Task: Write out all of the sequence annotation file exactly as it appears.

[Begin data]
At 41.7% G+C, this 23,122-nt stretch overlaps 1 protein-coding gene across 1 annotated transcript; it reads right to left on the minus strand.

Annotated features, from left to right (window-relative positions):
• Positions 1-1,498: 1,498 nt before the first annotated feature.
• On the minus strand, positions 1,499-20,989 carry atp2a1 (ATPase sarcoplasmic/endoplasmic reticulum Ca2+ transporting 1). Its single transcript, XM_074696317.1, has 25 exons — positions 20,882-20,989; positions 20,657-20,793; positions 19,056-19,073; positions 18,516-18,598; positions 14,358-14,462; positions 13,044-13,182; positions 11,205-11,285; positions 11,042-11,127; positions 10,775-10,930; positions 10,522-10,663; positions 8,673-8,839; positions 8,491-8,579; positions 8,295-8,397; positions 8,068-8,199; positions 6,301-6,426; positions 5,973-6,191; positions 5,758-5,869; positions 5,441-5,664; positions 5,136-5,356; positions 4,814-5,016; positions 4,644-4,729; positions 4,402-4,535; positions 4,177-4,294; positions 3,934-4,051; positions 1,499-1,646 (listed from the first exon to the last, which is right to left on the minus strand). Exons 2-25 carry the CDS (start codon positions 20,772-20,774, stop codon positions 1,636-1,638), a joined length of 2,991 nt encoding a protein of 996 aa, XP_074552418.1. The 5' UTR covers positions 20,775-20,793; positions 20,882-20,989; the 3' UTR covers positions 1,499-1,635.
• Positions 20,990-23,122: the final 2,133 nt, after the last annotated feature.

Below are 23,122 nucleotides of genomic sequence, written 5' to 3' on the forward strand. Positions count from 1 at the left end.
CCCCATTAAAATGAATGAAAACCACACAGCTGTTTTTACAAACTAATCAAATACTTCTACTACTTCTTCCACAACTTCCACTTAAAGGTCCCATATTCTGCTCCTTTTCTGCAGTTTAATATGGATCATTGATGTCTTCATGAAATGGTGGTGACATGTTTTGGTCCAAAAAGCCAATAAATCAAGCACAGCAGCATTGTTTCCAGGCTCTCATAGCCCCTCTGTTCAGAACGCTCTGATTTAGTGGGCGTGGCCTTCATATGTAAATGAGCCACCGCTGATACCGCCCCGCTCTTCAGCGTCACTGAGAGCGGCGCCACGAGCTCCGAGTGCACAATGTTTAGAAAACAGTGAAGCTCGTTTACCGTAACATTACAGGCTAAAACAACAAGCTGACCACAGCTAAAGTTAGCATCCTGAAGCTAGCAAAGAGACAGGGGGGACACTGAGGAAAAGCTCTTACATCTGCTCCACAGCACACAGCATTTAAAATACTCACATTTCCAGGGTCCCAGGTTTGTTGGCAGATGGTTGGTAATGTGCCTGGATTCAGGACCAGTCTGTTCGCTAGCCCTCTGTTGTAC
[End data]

At 41.7% G+C, this 23,122-nt stretch overlaps 1 protein-coding gene across 1 annotated transcript; it reads right to left on the minus strand.

Annotated features, from left to right (window-relative positions):
• Positions 1-1,498: 1,498 nt before the first annotated feature.
• On the minus strand, positions 1,499-20,989 carry atp2a1 (ATPase sarcoplasmic/endoplasmic reticulum Ca2+ transporting 1). Its single transcript, XM_074696317.1, has 25 exons — positions 20,882-20,989; positions 20,657-20,793; positions 19,056-19,073; positions 18,516-18,598; positions 14,358-14,462; positions 13,044-13,182; positions 11,205-11,285; positions 11,042-11,127; positions 10,775-10,930; positions 10,522-10,663; positions 8,673-8,839; positions 8,491-8,579; positions 8,295-8,397; positions 8,068-8,199; positions 6,301-6,426; positions 5,973-6,191; positions 5,758-5,869; positions 5,441-5,664; positions 5,136-5,356; positions 4,814-5,016; positions 4,644-4,729; positions 4,402-4,535; positions 4,177-4,294; positions 3,934-4,051; positions 1,499-1,646 (listed from the first exon to the last, which is right to left on the minus strand). Exons 2-25 carry the CDS (start codon positions 20,772-20,774, stop codon positions 1,636-1,638), a joined length of 2,991 nt encoding a protein of 996 aa, XP_074552418.1. The 5' UTR covers positions 20,775-20,793; positions 20,882-20,989; the 3' UTR covers positions 1,499-1,635.
• Positions 20,990-23,122: the final 2,133 nt, after the last annotated feature.

Below are 23,122 nucleotides of genomic sequence, written 5' to 3' on the forward strand. Positions count from 1 at the left end.
CCCCATTAAAATGAATGAAAACCACACAGCTGTTTTTACAAACTAATCAAATACTTCTACTACTTCTTCCACAACTTCCACTTAAAGGTCCCATATTCTGCTCCTTTTCTGCAGTTTAATATGGATCATTGATGTCTTCATGAAATGGTGGTGACATGTTTTGGTCCAAAAAGCCAATAAATCAAGCACAGCAGCATTGTTTCCAGGCTCTCATAGCCCCTCTGTTCAGAACGCTCTGATTTAGTGGGCGTGGCCTTCATATGTAAATGAGCCACCGCTGATACCGCCCCGCTCTTCAGCGTCACTGAGAGCGGCGCCACGAGCTCCGAGTGCACAATGTTTAGAAAACAGTGAAGCTCGTTTACCGTAACATTACAGGCTAAAACAACAAGCTGACCACAGCTAAAGTTAGCATCCTGAAGCTAGCAAAGAGACAGGGGGGACACTGAGGAAAAGCTCTTACATCTGCTCCACAGCACACAGCATTTAAAATACTCACATTTCCAGGGTCCCAGGTTTGTTGGCAGATGGTTGGTAATGTGCCTGGATTCAGGACCAGTCTGTTCGCTAGCCCTCTGTTGTAC